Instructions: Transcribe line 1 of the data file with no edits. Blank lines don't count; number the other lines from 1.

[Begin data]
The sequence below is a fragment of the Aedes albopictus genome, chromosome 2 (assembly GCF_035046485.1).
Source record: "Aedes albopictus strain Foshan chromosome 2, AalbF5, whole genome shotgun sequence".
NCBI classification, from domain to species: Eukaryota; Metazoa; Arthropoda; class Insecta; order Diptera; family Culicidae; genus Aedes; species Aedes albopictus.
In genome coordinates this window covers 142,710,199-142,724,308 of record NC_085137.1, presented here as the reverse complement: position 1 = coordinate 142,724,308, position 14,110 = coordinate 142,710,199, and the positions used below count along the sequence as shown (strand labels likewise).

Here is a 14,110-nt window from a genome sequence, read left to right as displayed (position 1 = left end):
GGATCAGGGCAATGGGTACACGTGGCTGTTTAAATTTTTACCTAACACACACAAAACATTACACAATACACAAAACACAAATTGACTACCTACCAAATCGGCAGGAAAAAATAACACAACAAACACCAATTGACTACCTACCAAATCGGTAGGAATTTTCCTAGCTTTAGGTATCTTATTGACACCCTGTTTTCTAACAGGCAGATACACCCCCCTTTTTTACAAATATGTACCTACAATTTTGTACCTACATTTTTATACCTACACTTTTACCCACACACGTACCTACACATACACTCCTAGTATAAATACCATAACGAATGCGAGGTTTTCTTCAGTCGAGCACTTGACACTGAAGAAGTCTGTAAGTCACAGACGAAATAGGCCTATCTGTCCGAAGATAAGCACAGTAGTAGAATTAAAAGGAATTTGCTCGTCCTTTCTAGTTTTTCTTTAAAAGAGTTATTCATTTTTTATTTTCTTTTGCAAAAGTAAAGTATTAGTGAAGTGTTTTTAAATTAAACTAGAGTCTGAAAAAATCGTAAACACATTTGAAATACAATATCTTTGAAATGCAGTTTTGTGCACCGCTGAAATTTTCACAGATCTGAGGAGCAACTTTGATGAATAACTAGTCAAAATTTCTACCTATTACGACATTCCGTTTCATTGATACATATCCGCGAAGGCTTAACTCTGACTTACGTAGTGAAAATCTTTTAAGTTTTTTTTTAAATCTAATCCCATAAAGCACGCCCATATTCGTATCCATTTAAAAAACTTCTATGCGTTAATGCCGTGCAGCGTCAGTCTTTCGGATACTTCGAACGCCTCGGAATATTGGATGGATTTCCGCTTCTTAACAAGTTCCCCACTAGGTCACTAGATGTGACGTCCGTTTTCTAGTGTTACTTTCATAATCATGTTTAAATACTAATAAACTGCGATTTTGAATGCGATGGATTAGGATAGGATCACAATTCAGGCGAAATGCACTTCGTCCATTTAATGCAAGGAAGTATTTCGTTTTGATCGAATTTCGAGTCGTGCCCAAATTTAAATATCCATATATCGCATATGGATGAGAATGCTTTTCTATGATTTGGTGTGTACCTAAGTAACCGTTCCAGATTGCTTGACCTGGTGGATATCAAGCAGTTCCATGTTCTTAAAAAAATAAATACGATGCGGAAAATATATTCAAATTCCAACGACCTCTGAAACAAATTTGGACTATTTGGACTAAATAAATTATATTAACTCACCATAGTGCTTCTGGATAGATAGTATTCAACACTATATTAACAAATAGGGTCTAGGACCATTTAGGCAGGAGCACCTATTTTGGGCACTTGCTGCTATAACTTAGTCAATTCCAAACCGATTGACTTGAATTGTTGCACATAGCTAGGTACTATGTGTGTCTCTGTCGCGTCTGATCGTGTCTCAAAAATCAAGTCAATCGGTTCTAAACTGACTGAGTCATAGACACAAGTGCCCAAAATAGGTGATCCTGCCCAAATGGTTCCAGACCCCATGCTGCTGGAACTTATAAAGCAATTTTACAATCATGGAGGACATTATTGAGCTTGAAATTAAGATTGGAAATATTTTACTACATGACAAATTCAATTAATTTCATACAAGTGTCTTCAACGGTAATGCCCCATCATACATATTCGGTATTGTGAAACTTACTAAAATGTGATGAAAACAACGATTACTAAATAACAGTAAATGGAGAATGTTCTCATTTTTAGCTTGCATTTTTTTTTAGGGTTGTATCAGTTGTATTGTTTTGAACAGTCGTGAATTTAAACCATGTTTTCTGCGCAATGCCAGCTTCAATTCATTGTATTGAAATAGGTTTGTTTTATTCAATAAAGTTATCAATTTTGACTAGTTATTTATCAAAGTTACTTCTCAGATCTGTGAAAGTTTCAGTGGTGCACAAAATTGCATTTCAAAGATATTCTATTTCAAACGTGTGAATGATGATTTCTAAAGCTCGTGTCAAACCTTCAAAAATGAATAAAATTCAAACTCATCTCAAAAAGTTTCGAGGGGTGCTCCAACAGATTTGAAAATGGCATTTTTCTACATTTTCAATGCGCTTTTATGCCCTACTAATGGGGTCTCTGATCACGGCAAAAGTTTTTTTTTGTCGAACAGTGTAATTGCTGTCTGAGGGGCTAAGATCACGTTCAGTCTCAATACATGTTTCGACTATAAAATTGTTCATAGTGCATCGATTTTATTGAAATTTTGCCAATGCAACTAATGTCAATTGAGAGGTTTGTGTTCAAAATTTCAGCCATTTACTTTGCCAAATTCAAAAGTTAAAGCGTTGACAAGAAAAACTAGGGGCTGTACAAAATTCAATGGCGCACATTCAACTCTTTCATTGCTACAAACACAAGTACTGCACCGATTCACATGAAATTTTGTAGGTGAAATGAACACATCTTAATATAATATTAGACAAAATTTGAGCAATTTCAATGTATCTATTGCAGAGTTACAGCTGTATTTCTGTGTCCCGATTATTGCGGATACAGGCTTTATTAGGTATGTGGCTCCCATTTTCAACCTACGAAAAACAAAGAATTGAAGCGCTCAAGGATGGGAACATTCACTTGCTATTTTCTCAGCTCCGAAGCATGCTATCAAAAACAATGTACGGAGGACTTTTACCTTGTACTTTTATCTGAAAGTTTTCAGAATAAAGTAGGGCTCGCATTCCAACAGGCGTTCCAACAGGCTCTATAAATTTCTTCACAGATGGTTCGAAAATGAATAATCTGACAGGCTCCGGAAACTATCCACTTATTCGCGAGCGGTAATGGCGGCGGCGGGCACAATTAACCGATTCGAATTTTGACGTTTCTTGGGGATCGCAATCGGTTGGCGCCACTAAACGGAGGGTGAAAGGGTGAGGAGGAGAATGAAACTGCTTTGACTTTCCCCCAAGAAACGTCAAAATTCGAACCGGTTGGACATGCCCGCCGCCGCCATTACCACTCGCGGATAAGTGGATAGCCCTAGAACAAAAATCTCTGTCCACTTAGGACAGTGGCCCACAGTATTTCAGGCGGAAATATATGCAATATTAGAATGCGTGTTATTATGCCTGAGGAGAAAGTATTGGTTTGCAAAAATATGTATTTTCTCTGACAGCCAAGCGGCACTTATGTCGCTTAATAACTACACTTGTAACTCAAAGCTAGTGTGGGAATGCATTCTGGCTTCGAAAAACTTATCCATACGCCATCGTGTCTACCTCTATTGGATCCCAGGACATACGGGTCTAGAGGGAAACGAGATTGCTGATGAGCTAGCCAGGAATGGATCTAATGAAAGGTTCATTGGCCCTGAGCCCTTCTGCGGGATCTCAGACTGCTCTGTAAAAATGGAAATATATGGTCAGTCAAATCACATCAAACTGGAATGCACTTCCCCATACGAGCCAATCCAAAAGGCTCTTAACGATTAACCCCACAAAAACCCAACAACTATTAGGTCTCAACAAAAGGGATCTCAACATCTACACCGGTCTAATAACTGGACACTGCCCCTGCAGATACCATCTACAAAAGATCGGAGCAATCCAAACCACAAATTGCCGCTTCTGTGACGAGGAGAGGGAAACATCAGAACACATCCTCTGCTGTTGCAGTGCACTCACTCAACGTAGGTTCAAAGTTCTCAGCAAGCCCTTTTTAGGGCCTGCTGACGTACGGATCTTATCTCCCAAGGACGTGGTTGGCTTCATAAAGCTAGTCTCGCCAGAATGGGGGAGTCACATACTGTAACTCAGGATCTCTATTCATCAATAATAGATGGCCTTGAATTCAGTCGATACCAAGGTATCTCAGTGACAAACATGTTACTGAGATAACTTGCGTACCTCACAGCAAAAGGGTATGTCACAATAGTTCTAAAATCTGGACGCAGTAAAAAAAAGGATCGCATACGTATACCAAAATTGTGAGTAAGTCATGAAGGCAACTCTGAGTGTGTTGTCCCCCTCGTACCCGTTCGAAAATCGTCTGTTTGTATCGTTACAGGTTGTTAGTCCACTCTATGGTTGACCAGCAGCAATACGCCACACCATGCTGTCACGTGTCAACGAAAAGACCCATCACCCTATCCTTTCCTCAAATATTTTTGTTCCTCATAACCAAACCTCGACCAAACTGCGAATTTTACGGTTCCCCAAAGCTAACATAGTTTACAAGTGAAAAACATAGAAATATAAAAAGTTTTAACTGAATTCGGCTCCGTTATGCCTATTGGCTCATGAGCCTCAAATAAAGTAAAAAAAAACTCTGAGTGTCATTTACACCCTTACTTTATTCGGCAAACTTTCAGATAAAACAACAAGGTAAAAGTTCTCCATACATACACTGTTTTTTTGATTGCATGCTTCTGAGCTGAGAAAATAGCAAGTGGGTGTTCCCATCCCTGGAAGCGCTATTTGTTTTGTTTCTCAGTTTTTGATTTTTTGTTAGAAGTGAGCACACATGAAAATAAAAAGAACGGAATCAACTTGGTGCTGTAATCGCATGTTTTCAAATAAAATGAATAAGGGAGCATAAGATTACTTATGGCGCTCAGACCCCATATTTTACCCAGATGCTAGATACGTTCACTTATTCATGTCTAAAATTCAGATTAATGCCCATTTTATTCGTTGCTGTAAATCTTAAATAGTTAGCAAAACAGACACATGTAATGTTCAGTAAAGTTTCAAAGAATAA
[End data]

The sequence below is a fragment of the Aedes albopictus genome, chromosome 2 (assembly GCF_035046485.1).